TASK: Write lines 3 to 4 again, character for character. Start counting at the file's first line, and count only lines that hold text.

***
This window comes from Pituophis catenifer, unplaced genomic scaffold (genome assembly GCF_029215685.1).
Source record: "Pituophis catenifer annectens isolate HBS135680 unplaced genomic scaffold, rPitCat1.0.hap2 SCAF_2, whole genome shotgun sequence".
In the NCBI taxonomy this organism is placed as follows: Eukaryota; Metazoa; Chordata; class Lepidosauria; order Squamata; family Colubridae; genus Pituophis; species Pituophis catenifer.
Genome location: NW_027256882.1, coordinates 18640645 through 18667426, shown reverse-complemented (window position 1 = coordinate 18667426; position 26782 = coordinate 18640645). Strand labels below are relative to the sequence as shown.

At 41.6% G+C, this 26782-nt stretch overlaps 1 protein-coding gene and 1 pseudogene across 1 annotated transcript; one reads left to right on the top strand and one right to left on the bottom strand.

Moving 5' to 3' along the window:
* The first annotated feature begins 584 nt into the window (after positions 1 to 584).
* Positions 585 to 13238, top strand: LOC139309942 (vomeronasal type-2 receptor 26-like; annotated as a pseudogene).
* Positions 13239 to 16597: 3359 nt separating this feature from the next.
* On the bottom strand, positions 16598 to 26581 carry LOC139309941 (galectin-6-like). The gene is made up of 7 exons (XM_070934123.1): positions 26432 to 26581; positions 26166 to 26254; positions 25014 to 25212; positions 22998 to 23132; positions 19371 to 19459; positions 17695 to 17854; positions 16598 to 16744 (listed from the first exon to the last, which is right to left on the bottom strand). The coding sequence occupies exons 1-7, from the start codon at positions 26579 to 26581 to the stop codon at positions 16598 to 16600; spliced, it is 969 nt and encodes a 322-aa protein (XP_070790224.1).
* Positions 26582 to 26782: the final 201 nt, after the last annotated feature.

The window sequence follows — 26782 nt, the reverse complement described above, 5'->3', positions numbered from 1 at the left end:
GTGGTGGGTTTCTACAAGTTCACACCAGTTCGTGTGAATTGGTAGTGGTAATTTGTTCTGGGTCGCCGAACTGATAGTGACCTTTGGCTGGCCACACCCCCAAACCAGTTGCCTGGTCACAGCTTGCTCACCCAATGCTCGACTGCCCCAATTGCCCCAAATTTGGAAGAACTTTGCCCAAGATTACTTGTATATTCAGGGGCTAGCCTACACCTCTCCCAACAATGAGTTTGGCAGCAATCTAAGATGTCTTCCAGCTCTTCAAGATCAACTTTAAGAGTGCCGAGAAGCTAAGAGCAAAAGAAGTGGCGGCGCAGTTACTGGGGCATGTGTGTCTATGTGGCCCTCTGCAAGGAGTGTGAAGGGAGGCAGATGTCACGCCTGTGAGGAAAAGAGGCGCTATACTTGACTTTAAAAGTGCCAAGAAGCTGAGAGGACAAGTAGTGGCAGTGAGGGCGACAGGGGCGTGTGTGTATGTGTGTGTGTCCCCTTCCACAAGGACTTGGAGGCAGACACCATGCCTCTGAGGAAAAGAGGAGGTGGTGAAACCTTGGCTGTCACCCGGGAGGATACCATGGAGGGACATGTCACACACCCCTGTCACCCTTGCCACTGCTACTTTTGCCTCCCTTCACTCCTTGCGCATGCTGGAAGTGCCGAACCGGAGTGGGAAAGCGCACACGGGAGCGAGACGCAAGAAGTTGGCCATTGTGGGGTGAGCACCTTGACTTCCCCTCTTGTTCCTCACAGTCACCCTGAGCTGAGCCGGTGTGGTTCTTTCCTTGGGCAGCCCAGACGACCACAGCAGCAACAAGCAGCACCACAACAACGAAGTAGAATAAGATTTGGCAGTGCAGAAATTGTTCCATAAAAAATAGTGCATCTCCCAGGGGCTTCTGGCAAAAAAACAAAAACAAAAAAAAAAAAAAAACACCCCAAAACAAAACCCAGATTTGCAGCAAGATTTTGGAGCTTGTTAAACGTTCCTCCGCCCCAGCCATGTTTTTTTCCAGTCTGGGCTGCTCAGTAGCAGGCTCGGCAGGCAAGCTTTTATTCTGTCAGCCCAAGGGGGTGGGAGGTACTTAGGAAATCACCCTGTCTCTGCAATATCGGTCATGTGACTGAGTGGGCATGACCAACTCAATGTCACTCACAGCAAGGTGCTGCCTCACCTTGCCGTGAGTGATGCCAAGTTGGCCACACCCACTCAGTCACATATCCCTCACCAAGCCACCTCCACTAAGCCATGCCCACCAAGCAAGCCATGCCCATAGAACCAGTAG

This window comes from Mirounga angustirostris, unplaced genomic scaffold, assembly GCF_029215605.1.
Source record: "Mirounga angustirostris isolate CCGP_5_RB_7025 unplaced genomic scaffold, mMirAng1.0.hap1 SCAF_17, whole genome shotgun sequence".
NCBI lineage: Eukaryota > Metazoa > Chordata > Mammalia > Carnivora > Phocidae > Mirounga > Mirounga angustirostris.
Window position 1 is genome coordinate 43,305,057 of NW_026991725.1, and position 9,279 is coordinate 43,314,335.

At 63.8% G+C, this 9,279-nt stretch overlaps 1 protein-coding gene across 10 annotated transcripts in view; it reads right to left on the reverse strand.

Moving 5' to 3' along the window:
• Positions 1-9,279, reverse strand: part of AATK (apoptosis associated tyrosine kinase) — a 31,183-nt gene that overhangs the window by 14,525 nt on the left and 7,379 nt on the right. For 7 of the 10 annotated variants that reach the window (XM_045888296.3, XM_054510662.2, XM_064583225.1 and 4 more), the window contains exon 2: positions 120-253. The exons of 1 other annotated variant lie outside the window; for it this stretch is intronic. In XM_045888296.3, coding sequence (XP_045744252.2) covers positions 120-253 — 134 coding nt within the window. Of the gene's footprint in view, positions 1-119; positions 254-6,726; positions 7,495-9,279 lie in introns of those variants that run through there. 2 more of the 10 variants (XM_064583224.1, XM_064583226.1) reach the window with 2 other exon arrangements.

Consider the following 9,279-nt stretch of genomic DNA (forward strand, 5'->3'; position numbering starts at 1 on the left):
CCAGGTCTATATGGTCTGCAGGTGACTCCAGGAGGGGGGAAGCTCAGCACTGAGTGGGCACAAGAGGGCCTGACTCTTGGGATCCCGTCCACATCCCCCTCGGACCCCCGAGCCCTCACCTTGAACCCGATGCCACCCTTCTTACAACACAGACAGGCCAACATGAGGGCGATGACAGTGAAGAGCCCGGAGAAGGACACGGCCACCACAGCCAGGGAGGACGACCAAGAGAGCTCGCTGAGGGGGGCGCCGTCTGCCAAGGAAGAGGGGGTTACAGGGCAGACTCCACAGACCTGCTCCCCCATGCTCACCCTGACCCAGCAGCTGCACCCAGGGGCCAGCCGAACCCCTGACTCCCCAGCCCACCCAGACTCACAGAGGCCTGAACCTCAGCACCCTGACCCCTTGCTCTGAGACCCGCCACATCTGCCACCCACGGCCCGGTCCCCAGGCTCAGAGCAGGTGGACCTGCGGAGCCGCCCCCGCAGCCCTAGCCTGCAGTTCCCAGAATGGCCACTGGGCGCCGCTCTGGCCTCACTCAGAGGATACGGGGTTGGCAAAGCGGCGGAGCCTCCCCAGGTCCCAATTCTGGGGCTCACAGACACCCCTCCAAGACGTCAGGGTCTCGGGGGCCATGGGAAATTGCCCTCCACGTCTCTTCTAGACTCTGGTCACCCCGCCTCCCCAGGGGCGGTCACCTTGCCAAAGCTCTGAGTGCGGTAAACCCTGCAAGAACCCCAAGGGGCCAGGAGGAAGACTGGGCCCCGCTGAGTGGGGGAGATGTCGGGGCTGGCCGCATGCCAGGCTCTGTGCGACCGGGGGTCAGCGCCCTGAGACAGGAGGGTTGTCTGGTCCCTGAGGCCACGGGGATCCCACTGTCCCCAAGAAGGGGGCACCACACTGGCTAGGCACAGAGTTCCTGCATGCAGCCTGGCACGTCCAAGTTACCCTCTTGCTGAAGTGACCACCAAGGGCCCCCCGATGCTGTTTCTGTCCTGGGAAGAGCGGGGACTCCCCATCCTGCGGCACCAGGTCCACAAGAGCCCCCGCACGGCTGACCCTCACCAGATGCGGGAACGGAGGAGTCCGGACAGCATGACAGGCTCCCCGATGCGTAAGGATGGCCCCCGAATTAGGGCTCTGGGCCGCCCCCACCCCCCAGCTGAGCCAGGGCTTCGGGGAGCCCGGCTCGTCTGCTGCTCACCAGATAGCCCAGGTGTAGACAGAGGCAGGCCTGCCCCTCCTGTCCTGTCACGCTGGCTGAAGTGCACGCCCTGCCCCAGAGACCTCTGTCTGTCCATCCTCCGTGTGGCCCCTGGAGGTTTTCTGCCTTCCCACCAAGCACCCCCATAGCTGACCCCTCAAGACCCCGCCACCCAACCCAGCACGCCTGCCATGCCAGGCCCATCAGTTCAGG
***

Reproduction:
In the NCBI taxonomy this organism is placed as follows: Eukaryota; Metazoa; Chordata; class Lepidosauria; order Squamata; family Colubridae; genus Pituophis; species Pituophis catenifer.
Genome location: NW_027256882.1, coordinates 18640645 through 18667426, shown reverse-complemented (window position 1 = coordinate 18667426; position 26782 = coordinate 18640645). Strand labels below are relative to the sequence as shown.